The figure indicates that there was no significant improvement in the solution by increasing the number of the cells. The mass-averaged total pressure loss coefficient on the downstream plane was changed by 0.8% when the number of cells was increased by 60% and therefore, the solution was considered grid independent.

4.3. Downstream Flow

The velocity on the downstream plane was represented in dimensionless form using the mass averaged velocity. Figure 9 shows contour plots for the experimentally measured and the numerically calculated dimensionless velocity on the downstream plane.

Figure 10 shows contour plots for the total pressure loss coefficient as obtained from the experimental measurements and as calculated by the numerical technique. The passage vortex could be observed near the outer casing of the cascade. Good agreements were obtained between the experimental measurements and numerical calculations. At the tip clearance gap, leakage flows from the blade pressure side to the blade suction side which is driven by the pressure difference between the blade pressure and suction surfaces. The leakage flow rolls up and interacts with the passage vortex and forms a tip leakage vortex. The numerical calculations predicted that the mass-averaged total pressure loss coefficient on the downstream plane equals 0.32 while the experimental measurements estimated as 0.375.

4.4. Flow Features

Figure 11 shows surface streamlines obtained from the numerical calculations using wall shear stress. Figure 11(a) shows the limiting streamlines on the casing when the blades were fixed. At the blade root, the primary separation line associated with the upstream boundary layer separation was predicted by the numerical approach. As the inlet boundary layer approaches the blade leading edge, it forms the horseshoe vortex. The horseshoe vortex is caused by rolling up of the incoming boundary layer in front of the leading edge. The migration of the endwall flow towards the suction surface is also visible resulting in the secondary flow.

Figure 11(b) shows the limiting streamlines at the suction side. A separation line is developed due to the tip leakage. This line is caused by the interaction between the leakage flow through the tip clearance and the migration of the endwall flow from the blade pressure surface to the blade suction surface.

Figure 12 shows tip surface flow visualization using limiting streamlines and flow visualization presented by Lee et al. [19] with tip clearance of 3% blade height. The leading edge flow features show that there exists a rolling-up of fluid separated over the tip edge and is converted into a pair of vortices which were called by Lee et al. tip gap vortices. These tip gap vortices are supported by the flow limiting streamlines in the hub given in Figure 13(a). Flow visualization at mid-chord shows that the flow is divided to the pressure surface and the suction surface and most of the flow moves toward the suction side. Figure 13(b) shows flow streamlines at mid-clearance gap which indicate that the flow migrates from the blade pressure surface to the blade suction surface.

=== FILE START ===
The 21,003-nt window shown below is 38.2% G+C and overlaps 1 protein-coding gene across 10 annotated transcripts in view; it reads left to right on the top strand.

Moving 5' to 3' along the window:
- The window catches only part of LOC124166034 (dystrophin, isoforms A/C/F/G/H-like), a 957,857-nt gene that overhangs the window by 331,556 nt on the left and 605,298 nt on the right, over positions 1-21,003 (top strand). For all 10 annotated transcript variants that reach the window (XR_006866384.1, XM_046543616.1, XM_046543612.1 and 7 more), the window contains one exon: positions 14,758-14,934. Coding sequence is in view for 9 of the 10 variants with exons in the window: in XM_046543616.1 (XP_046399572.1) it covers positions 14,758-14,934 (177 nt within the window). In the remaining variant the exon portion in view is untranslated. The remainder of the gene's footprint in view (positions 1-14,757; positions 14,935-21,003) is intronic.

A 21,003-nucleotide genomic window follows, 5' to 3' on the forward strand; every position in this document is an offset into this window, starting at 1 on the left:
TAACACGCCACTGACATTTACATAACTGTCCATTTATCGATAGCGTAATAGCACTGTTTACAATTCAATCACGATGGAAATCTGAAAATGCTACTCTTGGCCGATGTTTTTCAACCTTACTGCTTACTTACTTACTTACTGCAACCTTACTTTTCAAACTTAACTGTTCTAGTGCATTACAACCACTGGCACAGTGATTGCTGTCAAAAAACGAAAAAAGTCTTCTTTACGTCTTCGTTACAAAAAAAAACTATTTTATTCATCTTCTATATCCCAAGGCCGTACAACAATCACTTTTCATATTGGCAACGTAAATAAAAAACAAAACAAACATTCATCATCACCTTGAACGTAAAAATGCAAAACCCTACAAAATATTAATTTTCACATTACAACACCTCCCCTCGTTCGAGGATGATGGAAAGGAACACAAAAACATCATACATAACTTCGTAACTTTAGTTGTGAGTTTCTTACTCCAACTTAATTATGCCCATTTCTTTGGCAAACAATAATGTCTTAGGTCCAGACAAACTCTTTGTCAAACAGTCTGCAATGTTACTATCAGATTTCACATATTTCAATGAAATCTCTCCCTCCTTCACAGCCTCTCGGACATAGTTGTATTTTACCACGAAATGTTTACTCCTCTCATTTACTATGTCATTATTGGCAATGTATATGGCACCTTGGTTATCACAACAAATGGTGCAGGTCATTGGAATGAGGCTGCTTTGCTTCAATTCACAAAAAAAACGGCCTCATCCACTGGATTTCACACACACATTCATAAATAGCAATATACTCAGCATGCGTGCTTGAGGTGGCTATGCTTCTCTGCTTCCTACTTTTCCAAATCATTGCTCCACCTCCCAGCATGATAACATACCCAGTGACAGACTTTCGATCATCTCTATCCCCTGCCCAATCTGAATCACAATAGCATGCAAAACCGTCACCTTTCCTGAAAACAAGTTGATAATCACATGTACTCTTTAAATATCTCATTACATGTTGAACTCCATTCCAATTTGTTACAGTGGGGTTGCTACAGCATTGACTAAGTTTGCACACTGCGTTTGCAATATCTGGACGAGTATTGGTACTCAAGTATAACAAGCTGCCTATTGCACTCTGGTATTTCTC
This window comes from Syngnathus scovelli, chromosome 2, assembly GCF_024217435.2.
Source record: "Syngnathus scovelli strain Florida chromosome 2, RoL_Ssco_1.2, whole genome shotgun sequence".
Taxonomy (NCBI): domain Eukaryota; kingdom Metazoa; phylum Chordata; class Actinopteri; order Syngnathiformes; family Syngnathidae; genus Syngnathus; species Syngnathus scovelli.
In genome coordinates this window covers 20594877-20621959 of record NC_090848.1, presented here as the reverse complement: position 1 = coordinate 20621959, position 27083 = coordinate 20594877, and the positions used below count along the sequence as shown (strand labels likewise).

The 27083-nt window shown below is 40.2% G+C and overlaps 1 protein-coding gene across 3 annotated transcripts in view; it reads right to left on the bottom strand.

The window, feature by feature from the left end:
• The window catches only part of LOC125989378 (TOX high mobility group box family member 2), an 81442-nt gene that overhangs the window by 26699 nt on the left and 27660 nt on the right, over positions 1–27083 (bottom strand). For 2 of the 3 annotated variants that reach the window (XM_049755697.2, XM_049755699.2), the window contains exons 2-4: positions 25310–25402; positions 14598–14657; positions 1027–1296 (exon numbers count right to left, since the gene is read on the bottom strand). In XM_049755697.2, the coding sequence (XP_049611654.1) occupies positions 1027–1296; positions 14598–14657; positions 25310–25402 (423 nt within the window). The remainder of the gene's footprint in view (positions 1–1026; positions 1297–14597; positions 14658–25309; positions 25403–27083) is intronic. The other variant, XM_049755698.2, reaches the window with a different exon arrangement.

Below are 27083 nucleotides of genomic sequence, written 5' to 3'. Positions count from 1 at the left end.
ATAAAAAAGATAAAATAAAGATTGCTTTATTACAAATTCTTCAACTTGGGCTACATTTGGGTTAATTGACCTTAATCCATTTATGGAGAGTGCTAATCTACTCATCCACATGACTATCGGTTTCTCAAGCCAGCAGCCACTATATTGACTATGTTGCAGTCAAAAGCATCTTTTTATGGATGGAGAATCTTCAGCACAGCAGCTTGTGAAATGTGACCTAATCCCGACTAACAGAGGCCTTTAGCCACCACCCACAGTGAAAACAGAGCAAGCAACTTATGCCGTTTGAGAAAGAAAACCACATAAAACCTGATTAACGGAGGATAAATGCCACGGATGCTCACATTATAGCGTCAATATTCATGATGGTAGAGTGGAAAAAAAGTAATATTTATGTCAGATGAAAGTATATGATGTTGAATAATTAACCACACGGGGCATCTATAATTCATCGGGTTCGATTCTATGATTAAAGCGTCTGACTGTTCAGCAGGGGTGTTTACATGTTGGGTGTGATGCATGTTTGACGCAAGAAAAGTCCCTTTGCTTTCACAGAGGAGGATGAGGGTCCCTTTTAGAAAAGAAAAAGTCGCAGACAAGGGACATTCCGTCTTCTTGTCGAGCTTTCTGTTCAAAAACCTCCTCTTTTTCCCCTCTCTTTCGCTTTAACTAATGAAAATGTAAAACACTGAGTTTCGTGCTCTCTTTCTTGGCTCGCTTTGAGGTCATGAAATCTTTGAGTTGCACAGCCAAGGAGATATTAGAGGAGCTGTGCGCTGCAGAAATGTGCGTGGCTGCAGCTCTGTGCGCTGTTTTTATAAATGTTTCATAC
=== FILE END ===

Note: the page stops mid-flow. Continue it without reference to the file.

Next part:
Figure 14 shows the numerically calculated total pressure coefficient downstream of the blade trailing edge with different hub rotational speeds. The figure shows that the area covered by the high loss levels reduced by increasing the rotational speed. Figure 15 shows the mass-averaged total pressure loss coefficients as calculated at five rotational speeds namely 800, 1600, 2400, 3200 and 4000 rpm. The figure indicates that increasing the rotational speed reduces the mass-averaged total pressure loss coefficient. Increasing the speed to 4000 rpm had reduced by about 20% of the valve calculated with fixed hub. The movement of the hub initiates counterflow from the blade suction side to the blade pressure side near the wall which reduces the tip leakage flow and the associated tip leakage vortex. This is confirmed by the streamlines obtained from the numerical calculations in the tip clearance gap in Figure 16.

5. Conclusions

The three-dimensional steady turbulent flow was calculated through an annular turbine cascade with tip clearance and was measured by using five-hole probe experimental technique. Good agreements were obtained between experimental measurements and numerical calculations. The numerical model predicted the rolling vortex at the blade leading edge in the tip clearance gap. Tip vortices were also predicted, which agrees with previous publications. The calculation performed at different rotational speeds showed that increasing the rotational speed reduces the tip leakage vortex and reduces also the mass-averaged total pressure loss coefficient. The rotation initiates counterflow from the blade suction side to the blade pressure side, which reduces the tip leakage flow and the associated tip leakage vortex. This observation will be confirmed experimentally in a future work.

Nomenclature

Greek Symbols
:Pitch angle
:Yaw angle
:Inlet blade angle
:Exit blade angle
:Model coefficients
:Model constant
:Tip clearance gap
:Kronecker second-order tensor
:Coefficients
:Molecular viscosity
:Turbulent eddy viscosity
:Specific turbulent dissipation rate
:Absolute value of vorticity
:Fluid density
:Model coefficients.
Subscripts
1:Inlet
2:Exit
t:Tip or turbulent
r:Root.

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Copyright © 2011 Hesham M. El-Batsh and Magdy Bassily Hanna. This is an open access article distributed under the Creative Commons Attribution License, which permits unrestricted use, distribution, and reproduction in any medium, provided the original work is properly cited.